The Magliana Gang: then and now, by Marta Lucatelli

During the 1970s-80s, Rome was in a really tough spot when a gang called Banda Della Magliana (Magliana gang) committed all sorts of crimes, including theft, solicitation of prostitution and cigarette smuggling. They basically had control of the entire city. The gang members, all young men aged 27-33, and all with their own nickname according to personal and specific physical or behavioural characteristics, have aroused a great deal of interest, especially on account of the detailed planning of their crimes and violence. The media have produced many documentaries about them, and also a film and TV series.

Those years saw the emergence of heroin, which had been widely promoted in Milan. The emerging Roman gang immediately wanted in on the deal. The Marseillais, another criminal group, had dominated Rome in terms of drug traffic and exploitation of prostitution during that period. The idea of Franco Giuseppucci, a minor gang leader of Rome districts Testaccio and Trastevere and known as the “Negro”, was to divide the city into several zones of influence and organise the trafficking in a scientific manner.  Giuseppucci’s project was attractive and it conquered the attention of other people: Enrico De Pedis known as Renatino, Raffaele Pernasetti, Ettore Maragnoli, Danilo Abbruciati, Maurizio Abbatino and Marcello Colatigli. The Magliana Gang had also links with New Camorra organised by Raffaele Cutolo and with Mafia boss Pippo Calo. They also had contacts with extreme right-wing groups.

In addition to drug dealing, the Magliana Gang switched to other businesses, gaining considerable power among criminal organizations. As a result of Flavio Carboni’s collaboration, the group started a large money laundering operation.  Recently, through further reconstruction of the facts, it has been proved that the Magliana Gang was also involved in dirty dealings with secret services. It has become increasingly evident that the government was aware of the activities of Magliana Gang, but it seemed to be totally vulnerable. Most of the Magliana Gang characters died of overdoses or were murdered by their rivals. Marcello Colafigli, known as Marcellone, is the only one still alive and is currently serving a life sentence.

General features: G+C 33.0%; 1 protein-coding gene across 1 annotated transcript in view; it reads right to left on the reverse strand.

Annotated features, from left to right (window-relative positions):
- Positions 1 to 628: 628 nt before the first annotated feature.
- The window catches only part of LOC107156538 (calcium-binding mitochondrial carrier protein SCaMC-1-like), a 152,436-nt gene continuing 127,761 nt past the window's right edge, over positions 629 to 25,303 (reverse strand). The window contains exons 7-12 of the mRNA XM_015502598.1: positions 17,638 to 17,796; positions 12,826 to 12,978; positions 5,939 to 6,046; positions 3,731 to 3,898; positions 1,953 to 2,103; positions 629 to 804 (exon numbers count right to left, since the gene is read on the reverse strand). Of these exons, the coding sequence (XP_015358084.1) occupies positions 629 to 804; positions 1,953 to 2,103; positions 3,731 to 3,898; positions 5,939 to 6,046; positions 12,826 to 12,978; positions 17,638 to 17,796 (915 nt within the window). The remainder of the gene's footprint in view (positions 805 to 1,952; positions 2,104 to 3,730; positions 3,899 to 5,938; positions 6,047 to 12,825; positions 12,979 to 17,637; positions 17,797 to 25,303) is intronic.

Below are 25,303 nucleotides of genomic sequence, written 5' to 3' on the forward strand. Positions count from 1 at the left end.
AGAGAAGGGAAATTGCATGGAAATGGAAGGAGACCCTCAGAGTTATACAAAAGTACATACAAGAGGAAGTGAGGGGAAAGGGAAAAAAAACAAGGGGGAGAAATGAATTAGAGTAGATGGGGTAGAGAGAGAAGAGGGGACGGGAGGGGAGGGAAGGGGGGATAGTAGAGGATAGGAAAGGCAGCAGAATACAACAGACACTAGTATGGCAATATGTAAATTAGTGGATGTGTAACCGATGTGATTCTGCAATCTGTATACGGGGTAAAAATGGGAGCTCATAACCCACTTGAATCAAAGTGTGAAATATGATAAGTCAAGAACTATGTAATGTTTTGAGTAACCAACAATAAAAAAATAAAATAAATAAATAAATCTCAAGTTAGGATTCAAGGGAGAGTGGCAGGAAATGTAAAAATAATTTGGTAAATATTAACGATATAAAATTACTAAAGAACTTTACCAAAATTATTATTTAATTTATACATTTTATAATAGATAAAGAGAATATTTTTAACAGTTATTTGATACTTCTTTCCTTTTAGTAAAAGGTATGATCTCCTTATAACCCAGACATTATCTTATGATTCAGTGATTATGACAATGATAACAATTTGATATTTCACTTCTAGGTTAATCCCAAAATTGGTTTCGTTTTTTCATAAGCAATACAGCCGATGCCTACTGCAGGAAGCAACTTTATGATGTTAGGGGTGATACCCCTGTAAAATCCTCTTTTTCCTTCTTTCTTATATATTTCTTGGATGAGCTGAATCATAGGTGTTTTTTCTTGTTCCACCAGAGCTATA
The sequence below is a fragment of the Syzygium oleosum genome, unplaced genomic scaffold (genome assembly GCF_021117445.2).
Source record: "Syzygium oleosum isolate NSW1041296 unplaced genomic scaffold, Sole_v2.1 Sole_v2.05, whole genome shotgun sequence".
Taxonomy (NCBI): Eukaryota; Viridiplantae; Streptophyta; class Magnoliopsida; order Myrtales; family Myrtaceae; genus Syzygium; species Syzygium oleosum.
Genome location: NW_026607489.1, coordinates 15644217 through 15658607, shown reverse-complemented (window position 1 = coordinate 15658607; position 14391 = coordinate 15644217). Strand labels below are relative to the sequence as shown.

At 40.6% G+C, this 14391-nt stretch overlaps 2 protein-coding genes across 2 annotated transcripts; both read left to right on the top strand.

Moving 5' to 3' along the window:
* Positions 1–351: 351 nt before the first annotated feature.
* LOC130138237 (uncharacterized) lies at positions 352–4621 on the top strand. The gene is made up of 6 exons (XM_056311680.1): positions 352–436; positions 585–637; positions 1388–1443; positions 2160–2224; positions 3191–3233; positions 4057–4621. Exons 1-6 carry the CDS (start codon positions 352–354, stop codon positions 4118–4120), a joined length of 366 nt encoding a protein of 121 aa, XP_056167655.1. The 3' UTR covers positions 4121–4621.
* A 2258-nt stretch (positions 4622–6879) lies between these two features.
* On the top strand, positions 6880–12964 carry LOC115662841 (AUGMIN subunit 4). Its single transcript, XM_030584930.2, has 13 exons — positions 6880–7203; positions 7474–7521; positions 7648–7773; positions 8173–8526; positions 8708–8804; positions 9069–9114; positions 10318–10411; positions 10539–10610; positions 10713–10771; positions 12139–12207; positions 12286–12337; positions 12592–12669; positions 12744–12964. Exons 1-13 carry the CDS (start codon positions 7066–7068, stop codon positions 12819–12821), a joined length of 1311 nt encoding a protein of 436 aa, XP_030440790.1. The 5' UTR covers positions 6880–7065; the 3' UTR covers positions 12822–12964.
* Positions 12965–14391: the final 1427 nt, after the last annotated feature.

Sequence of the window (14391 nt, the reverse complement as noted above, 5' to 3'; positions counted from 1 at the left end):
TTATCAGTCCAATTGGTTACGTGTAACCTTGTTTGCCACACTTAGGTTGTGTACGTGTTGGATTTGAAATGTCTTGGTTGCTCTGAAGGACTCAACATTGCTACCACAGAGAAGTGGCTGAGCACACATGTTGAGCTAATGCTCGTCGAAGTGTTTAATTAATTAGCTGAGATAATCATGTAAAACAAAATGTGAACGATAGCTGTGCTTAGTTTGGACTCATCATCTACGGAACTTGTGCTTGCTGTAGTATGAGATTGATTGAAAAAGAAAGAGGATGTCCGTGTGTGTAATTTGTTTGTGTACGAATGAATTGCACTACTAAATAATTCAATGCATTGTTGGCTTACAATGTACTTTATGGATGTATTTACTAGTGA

It’s interesting to know, as mentioned above, that several documentaries, a TV series and two films have been made from the events concerning the gang. The main reason for the success of the TV series called Romanzo Criminale and the film is the fact that the authors have managed to represent the social background of this group of young men. The Roman setting, the use of slang and some idiomatic expressions made the film and the TV series accurate and trustworthy. At the same time, the various television representations have also given rise to a desire to emulate. Many young people, for example in Vibo Valentia (information in Italian here), have tried to recreate the robberies carried out by the Magliana Gang, in an attempt to escape poverty through organized crime.

Personally, what struck me most is the violence with which their crimes were committed. Their ingenuity was to think that crime was the only way to escape from their lives. All were from districts in the deprived outskirts of Rome, and their goal was to find a way to reject the socio-economic status into which they had been born. In sum, The Magliana gang has revealed state corruption, and the brutality and savagery that some men are capable of. Even today, the Magliana Gang is considered an ongoing living issue. So, the ultimate question is: can their story be considered filed?

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